Hay fever is a common condition caused by an allergic reaction to pollen and spores in the air. It is a type of allergic rhinitis, according to the NHS, a condition whereby an allergen causes the inside of the nose to swell up. However, it can also affect the eyes and throat, making the sufferer uncomfortable.
What are the symptoms?
Common symptoms of hay fever include:
- Blocked and/or runny nose
- Itchy throat
- Itchy, red and watery eyes
- Loss of concentration
- Generally feeling unwell
Some may also experience:
- Facial pain
- Loss of sense of smell
Those who suffer from asthma may find their symptoms worsening when they also have hay fever. Some people only get asthma symptoms in conjunction with hay fever, in which case they may experience any of the following:
- Shortness of breath
- Coughing and wheezing
- Tight chest
What causes it?
Hay fever is caused by breathing in pollen, which triggers an allergic reaction. Those who suffer from it normally find that symptoms are at their worst between early spring and late summer, depending on which type of pollen the patient is allergic to.
In early spring trees like silver birch, ash and oak are among those most likely to trigger an allergic reaction, BBC Health states. During mid-summer, profusely pollinating grasses such as timothy, rye, meadow and fescue are likely to cause problems, and in late summer weeds such as nettles and dock can be held responsible for hay fever.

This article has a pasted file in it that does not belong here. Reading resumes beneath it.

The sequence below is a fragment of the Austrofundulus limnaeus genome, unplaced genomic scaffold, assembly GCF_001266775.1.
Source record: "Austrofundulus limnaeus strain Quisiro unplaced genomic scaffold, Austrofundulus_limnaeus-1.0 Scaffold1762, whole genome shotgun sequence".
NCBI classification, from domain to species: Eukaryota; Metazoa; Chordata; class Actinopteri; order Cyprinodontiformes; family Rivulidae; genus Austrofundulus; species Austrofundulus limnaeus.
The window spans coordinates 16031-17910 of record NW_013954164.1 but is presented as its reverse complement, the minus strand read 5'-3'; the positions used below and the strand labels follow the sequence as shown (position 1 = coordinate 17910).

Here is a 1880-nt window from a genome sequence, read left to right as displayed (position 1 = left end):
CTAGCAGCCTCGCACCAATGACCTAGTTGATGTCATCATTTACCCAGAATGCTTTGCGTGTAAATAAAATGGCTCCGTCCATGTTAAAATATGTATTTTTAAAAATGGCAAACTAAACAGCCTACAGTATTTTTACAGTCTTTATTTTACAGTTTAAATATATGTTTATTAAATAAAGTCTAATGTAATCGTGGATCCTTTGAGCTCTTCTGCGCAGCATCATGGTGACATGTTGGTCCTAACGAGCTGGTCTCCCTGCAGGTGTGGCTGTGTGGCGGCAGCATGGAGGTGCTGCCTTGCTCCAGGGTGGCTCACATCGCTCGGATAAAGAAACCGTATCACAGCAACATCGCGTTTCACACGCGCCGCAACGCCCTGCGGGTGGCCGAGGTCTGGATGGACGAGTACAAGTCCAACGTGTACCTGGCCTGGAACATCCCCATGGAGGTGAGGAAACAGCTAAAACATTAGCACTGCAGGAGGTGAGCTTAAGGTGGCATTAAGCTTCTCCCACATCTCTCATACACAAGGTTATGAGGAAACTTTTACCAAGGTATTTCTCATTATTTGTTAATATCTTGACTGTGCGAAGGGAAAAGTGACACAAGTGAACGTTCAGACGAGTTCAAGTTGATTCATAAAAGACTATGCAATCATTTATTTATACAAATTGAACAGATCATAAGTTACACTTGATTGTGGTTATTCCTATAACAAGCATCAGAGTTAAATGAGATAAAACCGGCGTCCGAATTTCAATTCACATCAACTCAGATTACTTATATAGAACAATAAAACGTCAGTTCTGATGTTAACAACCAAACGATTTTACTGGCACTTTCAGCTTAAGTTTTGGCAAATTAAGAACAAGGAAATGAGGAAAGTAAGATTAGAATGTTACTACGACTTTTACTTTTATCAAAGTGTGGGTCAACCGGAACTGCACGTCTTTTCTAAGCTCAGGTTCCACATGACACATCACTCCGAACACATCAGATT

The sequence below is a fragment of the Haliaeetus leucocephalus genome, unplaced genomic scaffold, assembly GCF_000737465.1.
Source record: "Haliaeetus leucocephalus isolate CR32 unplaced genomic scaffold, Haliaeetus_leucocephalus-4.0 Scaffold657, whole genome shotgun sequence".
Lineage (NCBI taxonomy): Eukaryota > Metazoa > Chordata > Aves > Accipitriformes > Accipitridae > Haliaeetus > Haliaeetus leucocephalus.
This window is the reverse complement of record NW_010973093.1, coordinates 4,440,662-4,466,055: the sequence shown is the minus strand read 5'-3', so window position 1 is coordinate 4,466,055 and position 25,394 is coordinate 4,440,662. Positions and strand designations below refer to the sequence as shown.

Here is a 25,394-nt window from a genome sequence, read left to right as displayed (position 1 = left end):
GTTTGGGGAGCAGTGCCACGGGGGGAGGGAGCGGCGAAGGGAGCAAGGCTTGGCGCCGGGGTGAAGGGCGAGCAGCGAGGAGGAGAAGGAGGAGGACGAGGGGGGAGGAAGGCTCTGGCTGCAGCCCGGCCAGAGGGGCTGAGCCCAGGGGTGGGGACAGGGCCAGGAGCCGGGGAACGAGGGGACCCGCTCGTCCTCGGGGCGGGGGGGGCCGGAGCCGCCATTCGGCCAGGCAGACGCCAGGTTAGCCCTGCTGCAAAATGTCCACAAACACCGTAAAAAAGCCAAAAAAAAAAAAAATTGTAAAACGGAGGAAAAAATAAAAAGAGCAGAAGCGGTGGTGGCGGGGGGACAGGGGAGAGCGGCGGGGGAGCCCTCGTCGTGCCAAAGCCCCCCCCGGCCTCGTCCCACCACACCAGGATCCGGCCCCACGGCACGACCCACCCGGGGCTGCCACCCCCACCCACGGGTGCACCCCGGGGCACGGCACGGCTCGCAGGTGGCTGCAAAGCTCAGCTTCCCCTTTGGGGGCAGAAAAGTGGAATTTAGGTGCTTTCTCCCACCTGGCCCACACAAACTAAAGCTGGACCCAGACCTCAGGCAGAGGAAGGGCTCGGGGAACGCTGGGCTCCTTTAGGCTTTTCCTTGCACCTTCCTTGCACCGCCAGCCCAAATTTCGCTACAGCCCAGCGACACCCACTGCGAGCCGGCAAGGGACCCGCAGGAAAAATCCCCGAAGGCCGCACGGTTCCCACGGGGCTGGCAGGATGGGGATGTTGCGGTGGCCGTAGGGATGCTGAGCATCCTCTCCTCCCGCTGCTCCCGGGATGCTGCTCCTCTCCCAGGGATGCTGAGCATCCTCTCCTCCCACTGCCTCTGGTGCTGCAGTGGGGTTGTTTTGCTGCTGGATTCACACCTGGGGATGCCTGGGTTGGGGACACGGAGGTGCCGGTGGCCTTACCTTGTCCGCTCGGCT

The condition is sometimes passed on genetically, with some families more prone to allergies than others. Weather can also play a big part in determining the severity of symptoms. On humid and windy days pollen is spread more easily, but can be cleared by rain, for example.
How is it treated?
There are several different ways in which hay fever can be treated and medication can usually be bought directly from a pharmacy. BBC Health points out several types of hay fever treatments:
- Antihistamine tablets and nasal sprays
- Anti-inflammatory nasal sprays and nose drops
- Anti-allergy nasal sprays and eye drops
- Decongestant tablets and sprays
It is also possible to minimise symptoms by:
- Keeping up to date on the pollen count and staying indoors when it’s particularly high
- Wearing wrap-around sunglasses to prevent pollen from reaching the eyes
- Keeping windows and doors shut in mid-morning and early evening when pollen levels peak
- Avoiding parks and fields
- Changing into clean clothes when coming home and washing the ones worn outside
Images: Wikimedia CommonsTags: asthma